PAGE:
October 1, 2015 – less than a month away and the ICD-10 transition will be one of the largest healthcare transitions ever seen in the US. The switch will affect all healthcare providers and patients – it is an across the board switch, so providers are all ‘in it together’ focusing on the switch and the planning the implementation. Despite many reports of ICD-10 being too difficult for physicians and staff to learn and too costly for practices, there are now reports surfacing from surveys showing that costs have been much less than anticipated and the new codeset easier to use than previously thought. One survey conducted by Professional Association of Health Care Office Management (PAHCOM) of 276 physician practices of fewer than six providers (published in the Journal of AHIMA) showed that total ICD-10 related costs for the entire practice averaged only $8,167.
One practice manager of a six-provider practice in Fredericktown, MO stated that since the delay on October 2014, she and her staff have been coding in ICD-10, using ICD-9 for billing only. She stated, “In fact, it’s probably simpler than ICD-9 because they are more clear.” And her experience matches other findings of PAHCOM’s ICD-10 survey. PAHCOM Director, Karen Blanchette, stated, “The PAHCOM survey is the most comprehensive and current data on ICD-10 implementation costs actually being incurred by small physician practices.”
Jim Daley, Director of IT at BlueCross BlueShield of South Carolina and co-chair the Workgroup for Electronic Data Interchange says practices do not need to know all of the 68,000 ICD-10 codes as many of them are for hospital inpatient procedures, and that many offices may use as few as a dozen codes. Physicians don’t have near the expense that large medical facilities such as hospitals, and health insurance companies have due to the transition. And coding can be a snap with available codeset lookup resources.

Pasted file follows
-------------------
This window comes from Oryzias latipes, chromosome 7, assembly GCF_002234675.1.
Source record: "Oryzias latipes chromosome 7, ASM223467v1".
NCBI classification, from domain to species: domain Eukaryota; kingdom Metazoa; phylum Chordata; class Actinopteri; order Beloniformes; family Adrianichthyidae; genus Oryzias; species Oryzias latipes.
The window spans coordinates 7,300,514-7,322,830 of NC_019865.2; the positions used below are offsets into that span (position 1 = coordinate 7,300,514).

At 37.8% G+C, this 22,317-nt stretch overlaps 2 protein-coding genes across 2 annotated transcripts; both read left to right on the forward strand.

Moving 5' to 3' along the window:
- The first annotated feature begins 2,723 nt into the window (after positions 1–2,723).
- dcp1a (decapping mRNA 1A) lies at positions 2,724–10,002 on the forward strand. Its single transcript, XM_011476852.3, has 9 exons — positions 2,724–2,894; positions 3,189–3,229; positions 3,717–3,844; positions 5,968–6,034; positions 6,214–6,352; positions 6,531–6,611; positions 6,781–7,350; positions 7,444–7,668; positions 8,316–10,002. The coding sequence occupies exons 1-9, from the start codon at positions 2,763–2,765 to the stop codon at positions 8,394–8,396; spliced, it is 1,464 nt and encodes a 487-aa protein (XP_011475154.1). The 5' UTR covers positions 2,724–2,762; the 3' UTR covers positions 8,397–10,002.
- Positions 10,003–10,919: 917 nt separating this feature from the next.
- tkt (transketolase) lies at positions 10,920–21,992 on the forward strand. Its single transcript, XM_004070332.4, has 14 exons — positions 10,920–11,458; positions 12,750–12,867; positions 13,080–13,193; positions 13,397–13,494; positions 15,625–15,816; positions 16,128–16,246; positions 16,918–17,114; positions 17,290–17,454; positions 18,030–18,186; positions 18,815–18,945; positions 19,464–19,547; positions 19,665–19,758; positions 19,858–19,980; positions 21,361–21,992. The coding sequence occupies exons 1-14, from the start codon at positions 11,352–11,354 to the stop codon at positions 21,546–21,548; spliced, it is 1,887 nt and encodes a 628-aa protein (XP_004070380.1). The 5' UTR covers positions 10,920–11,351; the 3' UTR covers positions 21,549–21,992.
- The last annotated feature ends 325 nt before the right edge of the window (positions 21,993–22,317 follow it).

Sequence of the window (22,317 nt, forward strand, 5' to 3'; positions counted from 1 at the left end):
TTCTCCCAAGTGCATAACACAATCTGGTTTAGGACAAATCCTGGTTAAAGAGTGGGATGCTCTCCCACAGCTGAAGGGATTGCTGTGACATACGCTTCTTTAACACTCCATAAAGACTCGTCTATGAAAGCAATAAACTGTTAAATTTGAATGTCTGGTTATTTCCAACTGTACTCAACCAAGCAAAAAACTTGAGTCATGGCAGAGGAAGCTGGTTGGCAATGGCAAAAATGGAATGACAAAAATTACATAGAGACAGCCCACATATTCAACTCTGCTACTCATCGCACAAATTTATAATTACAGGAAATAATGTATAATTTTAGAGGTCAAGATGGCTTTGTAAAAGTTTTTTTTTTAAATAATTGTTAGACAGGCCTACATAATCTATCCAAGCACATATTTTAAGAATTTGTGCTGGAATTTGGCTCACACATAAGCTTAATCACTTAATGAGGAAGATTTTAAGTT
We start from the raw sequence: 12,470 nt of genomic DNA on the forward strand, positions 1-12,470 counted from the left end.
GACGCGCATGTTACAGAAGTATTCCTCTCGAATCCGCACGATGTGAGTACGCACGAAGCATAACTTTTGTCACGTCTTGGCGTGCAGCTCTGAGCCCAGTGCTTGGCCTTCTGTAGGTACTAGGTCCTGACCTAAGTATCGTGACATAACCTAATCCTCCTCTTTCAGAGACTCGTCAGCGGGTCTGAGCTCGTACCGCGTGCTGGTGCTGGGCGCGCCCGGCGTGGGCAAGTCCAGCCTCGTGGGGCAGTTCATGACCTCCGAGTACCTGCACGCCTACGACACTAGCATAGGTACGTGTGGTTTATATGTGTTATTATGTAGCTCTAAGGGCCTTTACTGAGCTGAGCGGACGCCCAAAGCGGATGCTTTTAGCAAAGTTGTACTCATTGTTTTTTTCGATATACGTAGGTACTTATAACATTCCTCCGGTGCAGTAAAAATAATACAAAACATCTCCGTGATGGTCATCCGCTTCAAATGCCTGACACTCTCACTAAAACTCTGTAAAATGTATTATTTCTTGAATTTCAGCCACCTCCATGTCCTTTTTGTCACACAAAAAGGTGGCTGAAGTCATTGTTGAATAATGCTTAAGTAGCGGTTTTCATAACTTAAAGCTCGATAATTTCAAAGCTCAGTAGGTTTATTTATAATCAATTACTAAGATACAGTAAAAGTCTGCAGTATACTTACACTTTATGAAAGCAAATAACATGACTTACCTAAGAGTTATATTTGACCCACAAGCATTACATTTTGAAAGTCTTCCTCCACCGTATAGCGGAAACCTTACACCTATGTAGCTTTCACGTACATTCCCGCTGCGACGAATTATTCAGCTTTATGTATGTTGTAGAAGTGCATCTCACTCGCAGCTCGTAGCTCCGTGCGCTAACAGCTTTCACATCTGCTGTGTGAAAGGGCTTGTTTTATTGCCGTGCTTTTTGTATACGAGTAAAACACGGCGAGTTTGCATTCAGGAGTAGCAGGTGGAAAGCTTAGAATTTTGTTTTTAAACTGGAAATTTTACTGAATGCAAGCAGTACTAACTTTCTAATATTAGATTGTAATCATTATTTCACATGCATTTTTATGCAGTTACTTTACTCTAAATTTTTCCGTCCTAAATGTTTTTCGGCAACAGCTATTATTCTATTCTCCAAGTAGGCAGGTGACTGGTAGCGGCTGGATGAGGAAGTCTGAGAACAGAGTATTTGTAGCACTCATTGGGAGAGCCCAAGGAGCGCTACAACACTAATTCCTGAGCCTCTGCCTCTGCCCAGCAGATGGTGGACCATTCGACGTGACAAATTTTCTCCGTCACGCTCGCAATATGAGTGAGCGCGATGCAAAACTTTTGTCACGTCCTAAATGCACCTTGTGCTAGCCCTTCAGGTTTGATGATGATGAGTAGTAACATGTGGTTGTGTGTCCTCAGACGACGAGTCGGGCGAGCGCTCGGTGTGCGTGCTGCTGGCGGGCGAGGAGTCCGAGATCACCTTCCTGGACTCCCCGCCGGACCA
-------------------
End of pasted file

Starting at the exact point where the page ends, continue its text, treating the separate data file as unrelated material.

With the deadline just over a month away and nothing appearing to be in the way of implementation, it’s crunch time for any offices still behind in transition preparedness. To get more information on making the switch 1,2,3 – read these handy whitepaper checklists. These whitepapers address training, hardware and software considerations, codes, lookup resources and more.
To view an ICD-10 checklist whitepaper for Lytec, please click here
To view an ICD-10 checklist whitepaper for Medisoft, please click here